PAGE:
On August 6, 1945, Lt. Col. Paul W. Tibbets’ B-29 Enola Gay bomber took off to the targeted areas preceded by three weather reconnaissance planes. At a distance of some 7 miles it was followed by a plane with nuclear measurement instrumentation. A bomber with photographic equipment flew some 43 miles away.
One hour before the bombing, Japan’s early warning radars detected the approaching of several aircraft, but the air alarm sounded in Hiroshima was shortly followed by an all-clear signal as there were shown to be so few aircraft that the approach was not considered a serious threat.
After visual targeting, the Little Boy bomb, with a uranium charge equivalent to about 15,000 tons of TNT was dropped over the city at 8:15 a.m. local time. It exploded at an altitude of about 0.37 miles above ground.
The blast instantly killed about 80,000 people and wounded 40,000. Over 12,000 were never accounted for. Fires continued in a radius of four km from the epicenter for many hours. All buildings were destroyed in an area of over 4.6 square miles; of 90,000 buildings 62,000 were razed.
At 11:01 a.m. on August 9, US pilots dropped the Fat Man, a second nuclear bomb, on Nagasaki. It had a plutonium charge equivalent to about 20,000 tons of TNT. The irregular terrain and a 1.2 mile deviation from the target (the center of the city) slightly reduced human loss and destruction. Over 73,000 people were killed or missing.
Another 35,000 died from radiation and wounds over time. Over half of the victims had burns, and up to 30 percent were injured by the shock wave. About 20 percent were affected by nuclear radiation. Fires destroyed the bulk of the buildings not flattened by the blast.
The two blasts accounted for about 300,000 victims (dead or missing), while approximately 200,000 people suffered from radiation burns or poisoning.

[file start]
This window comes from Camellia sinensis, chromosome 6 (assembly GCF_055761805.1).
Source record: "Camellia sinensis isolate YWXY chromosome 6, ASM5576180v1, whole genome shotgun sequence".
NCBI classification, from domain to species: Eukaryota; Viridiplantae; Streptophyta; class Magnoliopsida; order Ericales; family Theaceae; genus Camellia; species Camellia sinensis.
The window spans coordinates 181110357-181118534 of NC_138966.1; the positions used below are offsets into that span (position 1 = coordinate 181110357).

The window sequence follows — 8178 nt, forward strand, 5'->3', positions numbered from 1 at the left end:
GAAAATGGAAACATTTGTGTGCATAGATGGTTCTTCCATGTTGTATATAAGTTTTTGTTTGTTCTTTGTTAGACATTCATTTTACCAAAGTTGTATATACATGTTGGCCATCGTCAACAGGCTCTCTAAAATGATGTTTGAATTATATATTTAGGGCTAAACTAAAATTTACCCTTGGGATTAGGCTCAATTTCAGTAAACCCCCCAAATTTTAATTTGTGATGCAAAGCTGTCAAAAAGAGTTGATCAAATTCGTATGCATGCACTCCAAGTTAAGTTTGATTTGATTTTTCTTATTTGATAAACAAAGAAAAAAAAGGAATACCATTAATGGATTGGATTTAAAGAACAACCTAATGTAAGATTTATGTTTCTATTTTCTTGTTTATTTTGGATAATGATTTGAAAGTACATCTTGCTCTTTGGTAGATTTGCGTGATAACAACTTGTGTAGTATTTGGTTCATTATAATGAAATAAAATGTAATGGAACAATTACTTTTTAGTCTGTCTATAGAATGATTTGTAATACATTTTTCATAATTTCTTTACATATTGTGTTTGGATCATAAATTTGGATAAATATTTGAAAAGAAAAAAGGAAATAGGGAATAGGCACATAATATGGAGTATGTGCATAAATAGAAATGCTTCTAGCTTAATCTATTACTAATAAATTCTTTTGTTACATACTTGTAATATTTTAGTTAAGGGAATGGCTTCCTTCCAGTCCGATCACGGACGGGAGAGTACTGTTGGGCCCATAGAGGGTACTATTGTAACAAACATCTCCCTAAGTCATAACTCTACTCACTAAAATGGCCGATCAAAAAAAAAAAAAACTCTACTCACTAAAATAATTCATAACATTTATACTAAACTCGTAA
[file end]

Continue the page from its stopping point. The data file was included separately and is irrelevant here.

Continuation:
The nuclear bombings of Hiroshima and Nagasaki are, and hopefully will remain, the only examples of combat use of nuclear weapons in human history.
Through these bombings, the United States primarily pursued the political goals of demonstrating its power using nuclear weapons to intimidate other nations and ensure its own strategic superiority.
The first World Conference Against Atomic and Hydrogen Bombs met in Hiroshima on August 6, 1955. In 1985, the Treaty of Rarotonga declared the South Pacific a nuclear free zone.
Hiroshima symbolizes the mass destruction weapons ban cause. The whole world marks Hiroshima Day, and memorial ceremonies are held in the city on August 6. An empty space with ruins is left in the city center forever as reminder of the appalling tragedy.
Every year, peace marches against war and nuclear weapons are organized in Japan. Participants cover over 6,200 miles along 13 routes in all 47 prefectures and finish their march on August 6 at Hiroshima’s Peace Memorial Park, which surrounds the blast epicenter.
The Memorial Cenotaph, under its concrete canopy, holds the names of the blast victims under a limestone slab. The names of recently deceased survivors are added to the list every year. The slab is inscribed: “Let all the souls here rest in peace for we shall not repeat the evil.”
The Peace Memorial Museum is nearby. The museum has the Peace Bell. All passersby are encouraged to ring it and remind people of the threat of an nuclear war.
The ceremony ritual of the Hiroshima Day includes a minute of silence, a flock of doves and a tolling of the bell. Afterwards, lists of people who died as a result of the consequences of the nuclear bombing over the past year are entered into the memorial.
The 2010 Memorial Ceremony was the first to be attended by a US representative, John Roos, a US Ambassador to Japan. UN Secretary General Ban Ki-moon also participated in the ceremony.
In 2012, the ceremony was attended by Clifton Truman Daniel, senior grandson of former US President Harry Truman.
In 2014, the Hiroshima Day events were attended by Japanese Prime Minister Shinzo Abe, government members, lawmakers and delegates from 68 countries.
In Russia, many events relating to Hiroshima Day are held in Volgograd (formerly Stalingrad). In 1972, Hiroshima and Volgograd, united by a common pain, heavy losses and near-complete destruction during WWII, became sister cities in 1972. In 1985, the Hiroshima authorities presented Volgograd with a bell that is now at the Battle for Stalingrad Panorama-Museum. The symbolic tolling of this bell at 8:15 a.m. on August 6 signals the start of the commemorative ceremony for the victims of the Hiroshima tragedy.